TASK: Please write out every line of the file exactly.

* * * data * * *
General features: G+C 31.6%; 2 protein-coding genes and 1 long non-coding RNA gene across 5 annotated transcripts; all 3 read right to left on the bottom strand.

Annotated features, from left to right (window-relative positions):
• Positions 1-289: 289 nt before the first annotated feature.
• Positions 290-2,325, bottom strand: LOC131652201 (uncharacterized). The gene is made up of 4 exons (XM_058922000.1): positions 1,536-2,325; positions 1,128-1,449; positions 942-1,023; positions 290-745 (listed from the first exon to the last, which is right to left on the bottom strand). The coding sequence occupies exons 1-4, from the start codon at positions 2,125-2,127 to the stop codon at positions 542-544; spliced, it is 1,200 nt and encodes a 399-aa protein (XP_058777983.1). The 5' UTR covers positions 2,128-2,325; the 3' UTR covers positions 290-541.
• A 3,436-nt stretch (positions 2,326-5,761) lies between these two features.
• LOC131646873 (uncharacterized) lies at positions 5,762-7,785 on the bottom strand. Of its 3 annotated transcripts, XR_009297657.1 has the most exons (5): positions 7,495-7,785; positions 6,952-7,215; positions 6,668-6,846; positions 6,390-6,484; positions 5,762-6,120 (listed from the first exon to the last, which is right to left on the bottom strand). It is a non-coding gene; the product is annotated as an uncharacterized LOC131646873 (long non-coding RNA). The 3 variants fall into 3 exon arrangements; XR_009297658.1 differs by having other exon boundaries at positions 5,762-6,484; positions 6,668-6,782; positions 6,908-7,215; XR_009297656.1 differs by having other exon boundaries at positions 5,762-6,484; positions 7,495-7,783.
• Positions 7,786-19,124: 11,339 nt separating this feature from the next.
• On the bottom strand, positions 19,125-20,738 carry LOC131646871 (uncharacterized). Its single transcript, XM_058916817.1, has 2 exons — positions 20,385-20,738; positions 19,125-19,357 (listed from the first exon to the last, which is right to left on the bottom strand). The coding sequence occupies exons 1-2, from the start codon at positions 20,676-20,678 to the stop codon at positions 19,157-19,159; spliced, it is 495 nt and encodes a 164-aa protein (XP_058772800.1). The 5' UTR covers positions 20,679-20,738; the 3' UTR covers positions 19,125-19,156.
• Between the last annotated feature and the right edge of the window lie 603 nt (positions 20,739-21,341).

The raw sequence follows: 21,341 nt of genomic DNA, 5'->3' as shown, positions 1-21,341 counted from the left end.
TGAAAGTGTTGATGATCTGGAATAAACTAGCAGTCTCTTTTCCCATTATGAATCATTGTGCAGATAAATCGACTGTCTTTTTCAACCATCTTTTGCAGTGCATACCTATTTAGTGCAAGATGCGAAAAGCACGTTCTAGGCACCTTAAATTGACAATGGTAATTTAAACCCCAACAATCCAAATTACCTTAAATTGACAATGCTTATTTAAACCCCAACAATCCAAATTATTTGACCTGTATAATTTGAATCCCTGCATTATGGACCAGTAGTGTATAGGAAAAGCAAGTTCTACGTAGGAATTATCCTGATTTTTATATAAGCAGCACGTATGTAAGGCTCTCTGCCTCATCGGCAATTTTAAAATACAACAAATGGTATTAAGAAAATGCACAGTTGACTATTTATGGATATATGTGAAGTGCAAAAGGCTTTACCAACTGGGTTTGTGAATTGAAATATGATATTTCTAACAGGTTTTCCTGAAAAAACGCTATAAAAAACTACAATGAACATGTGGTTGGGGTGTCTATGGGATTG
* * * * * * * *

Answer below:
General features: G+C 31.6%; 2 protein-coding genes and 1 long non-coding RNA gene across 5 annotated transcripts; all 3 read right to left on the bottom strand.

Annotated features, from left to right (window-relative positions):
• Positions 1-289: 289 nt before the first annotated feature.
• Positions 290-2,325, bottom strand: LOC131652201 (uncharacterized). The gene is made up of 4 exons (XM_058922000.1): positions 1,536-2,325; positions 1,128-1,449; positions 942-1,023; positions 290-745 (listed from the first exon to the last, which is right to left on the bottom strand). The coding sequence occupies exons 1-4, from the start codon at positions 2,125-2,127 to the stop codon at positions 542-544; spliced, it is 1,200 nt and encodes a 399-aa protein (XP_058777983.1). The 5' UTR covers positions 2,128-2,325; the 3' UTR covers positions 290-541.
• A 3,436-nt stretch (positions 2,326-5,761) lies between these two features.
• LOC131646873 (uncharacterized) lies at positions 5,762-7,785 on the bottom strand. Of its 3 annotated transcripts, XR_009297657.1 has the most exons (5): positions 7,495-7,785; positions 6,952-7,215; positions 6,668-6,846; positions 6,390-6,484; positions 5,762-6,120 (listed from the first exon to the last, which is right to left on the bottom strand). It is a non-coding gene; the product is annotated as an uncharacterized LOC131646873 (long non-coding RNA). The 3 variants fall into 3 exon arrangements; XR_009297658.1 differs by having other exon boundaries at positions 5,762-6,484; positions 6,668-6,782; positions 6,908-7,215; XR_009297656.1 differs by having other exon boundaries at positions 5,762-6,484; positions 7,495-7,783.
• Positions 7,786-19,124: 11,339 nt separating this feature from the next.
• On the bottom strand, positions 19,125-20,738 carry LOC131646871 (uncharacterized). Its single transcript, XM_058916817.1, has 2 exons — positions 20,385-20,738; positions 19,125-19,357 (listed from the first exon to the last, which is right to left on the bottom strand). The coding sequence occupies exons 1-2, from the start codon at positions 20,676-20,678 to the stop codon at positions 19,157-19,159; spliced, it is 495 nt and encodes a 164-aa protein (XP_058772800.1). The 5' UTR covers positions 20,679-20,738; the 3' UTR covers positions 19,125-19,156.
• Between the last annotated feature and the right edge of the window lie 603 nt (positions 20,739-21,341).

The raw sequence follows: 21,341 nt of genomic DNA, 5'->3' as shown, positions 1-21,341 counted from the left end.
TGAAAGTGTTGATGATCTGGAATAAACTAGCAGTCTCTTTTCCCATTATGAATCATTGTGCAGATAAATCGACTGTCTTTTTCAACCATCTTTTGCAGTGCATACCTATTTAGTGCAAGATGCGAAAAGCACGTTCTAGGCACCTTAAATTGACAATGGTAATTTAAACCCCAACAATCCAAATTACCTTAAATTGACAATGCTTATTTAAACCCCAACAATCCAAATTATTTGACCTGTATAATTTGAATCCCTGCATTATGGACCAGTAGTGTATAGGAAAAGCAAGTTCTACGTAGGAATTATCCTGATTTTTATATAAGCAGCACGTATGTAAGGCTCTCTGCCTCATCGGCAATTTTAAAATACAACAAATGGTATTAAGAAAATGCACAGTTGACTATTTATGGATATATGTGAAGTGCAAAAGGCTTTACCAACTGGGTTTGTGAATTGAAATATGATATTTCTAACAGGTTTTCCTGAAAAAACGCTATAAAAAACTACAATGAACATGTGGTTGGGGTGTCTATGGGATTG